|Cyber Criminal Cryptowallet Addresses (Bitcoin)
||bc1qk06ykg8v97r6pylak0vae9azvnzrkgm9mt97z5; bc1qjw86ve0ll9x4xyzsl74qpfresxuyfnw50x8v57; or bc1qtlpdvfhsv4lr8a90em222ewvr32670wl9eu3qp (depending on the email variant)|
|Symptoms||Unauthorized online purchases, changed online account passwords, identity theft, illegal access of the computer.|
|Distribution methods||Deceptive emails, rogue online pop-up ads, search engine poisoning techniques, misspelled domains.|
|Damage||Loss of sensitive private information, monetary loss, identity theft.|
|Malware Removal (Windows)||
To eliminate possible malware infections, scan your computer with legitimate antivirus software. Our security researchers recommend using Combo Cleaner.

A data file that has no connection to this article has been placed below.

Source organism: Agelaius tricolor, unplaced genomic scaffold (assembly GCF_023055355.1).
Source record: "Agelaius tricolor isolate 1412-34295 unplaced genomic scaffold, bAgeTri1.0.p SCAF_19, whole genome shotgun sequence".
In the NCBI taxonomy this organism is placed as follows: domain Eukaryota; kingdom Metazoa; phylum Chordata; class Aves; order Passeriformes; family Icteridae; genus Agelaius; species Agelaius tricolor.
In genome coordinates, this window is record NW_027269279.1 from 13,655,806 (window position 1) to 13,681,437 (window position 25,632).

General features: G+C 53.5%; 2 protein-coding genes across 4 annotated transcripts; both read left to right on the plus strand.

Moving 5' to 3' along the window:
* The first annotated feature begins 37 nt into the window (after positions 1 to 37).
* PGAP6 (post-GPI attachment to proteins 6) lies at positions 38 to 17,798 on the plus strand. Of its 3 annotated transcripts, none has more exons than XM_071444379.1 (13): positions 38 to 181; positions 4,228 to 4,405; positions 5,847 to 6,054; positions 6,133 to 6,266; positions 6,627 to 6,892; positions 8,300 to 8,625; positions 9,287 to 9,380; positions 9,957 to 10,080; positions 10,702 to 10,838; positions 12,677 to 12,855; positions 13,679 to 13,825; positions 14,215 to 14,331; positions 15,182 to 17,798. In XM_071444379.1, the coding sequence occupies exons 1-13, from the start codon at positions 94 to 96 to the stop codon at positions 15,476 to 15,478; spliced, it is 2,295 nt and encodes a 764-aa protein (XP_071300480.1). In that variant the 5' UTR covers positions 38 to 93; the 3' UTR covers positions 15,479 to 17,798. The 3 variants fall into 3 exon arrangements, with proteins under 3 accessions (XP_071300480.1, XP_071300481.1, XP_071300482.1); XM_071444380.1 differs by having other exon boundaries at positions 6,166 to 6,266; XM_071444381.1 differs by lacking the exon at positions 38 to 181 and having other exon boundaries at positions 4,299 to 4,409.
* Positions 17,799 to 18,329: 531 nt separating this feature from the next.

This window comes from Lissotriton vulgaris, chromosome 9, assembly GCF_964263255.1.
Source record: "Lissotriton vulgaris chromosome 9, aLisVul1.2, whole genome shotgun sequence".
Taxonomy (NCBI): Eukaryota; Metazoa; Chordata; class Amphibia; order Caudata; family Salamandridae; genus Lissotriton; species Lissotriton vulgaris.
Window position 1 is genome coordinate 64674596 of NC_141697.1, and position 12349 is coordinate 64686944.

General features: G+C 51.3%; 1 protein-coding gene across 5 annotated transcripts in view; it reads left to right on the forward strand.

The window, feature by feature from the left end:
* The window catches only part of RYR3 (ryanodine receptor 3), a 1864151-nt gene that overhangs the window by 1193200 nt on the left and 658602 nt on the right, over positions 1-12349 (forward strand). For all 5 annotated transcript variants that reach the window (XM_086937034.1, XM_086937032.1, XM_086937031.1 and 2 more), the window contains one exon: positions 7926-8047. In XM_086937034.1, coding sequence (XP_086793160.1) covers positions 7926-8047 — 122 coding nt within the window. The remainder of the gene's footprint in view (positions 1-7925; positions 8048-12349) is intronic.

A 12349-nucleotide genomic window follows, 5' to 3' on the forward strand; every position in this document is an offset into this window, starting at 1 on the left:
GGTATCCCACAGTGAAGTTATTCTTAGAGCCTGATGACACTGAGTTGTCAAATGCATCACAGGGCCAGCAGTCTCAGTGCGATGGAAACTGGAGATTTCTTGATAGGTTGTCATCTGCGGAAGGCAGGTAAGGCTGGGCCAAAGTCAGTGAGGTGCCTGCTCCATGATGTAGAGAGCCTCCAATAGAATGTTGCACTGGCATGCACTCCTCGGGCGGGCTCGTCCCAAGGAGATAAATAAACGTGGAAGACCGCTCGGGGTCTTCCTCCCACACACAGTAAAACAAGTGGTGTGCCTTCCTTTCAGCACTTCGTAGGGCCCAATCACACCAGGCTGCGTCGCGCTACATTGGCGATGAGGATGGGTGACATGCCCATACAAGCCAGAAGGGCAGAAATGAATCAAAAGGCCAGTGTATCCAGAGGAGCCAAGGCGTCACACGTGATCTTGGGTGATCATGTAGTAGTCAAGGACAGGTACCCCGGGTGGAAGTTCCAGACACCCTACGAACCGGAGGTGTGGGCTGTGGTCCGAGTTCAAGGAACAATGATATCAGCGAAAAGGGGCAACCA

Spam campaigns in general
"This is the last reminder", "I am sorry to inform you but your device was hacked", "Unfortunately, there are some bad news for you" are a few examples of sextortion spam campaigns.
Scam emails use various models and false claims to gain and abuse victims' trust. These campaigns are also used for phishing and even malware (e.g., trojan, ransomware, etc.) proliferation. Spam mail is widespread; therefore, it is crucial to exercise caution with incoming emails and messages.
How do spam campaigns infect computers?
For example, Microsoft Office documents cause infections by executing malicious macro commands. This process begins when a document is opened in Microsoft Office versions released prior to 2010.
Newer versions have "Protected View" mode that prevents automatic execution of macros. Instead, users can manually enable macro commands (i.e., editing/content). It is noteworthy that virulent documents often contain deceptive messages intended to trick users into doing so.
How to avoid installation of malware?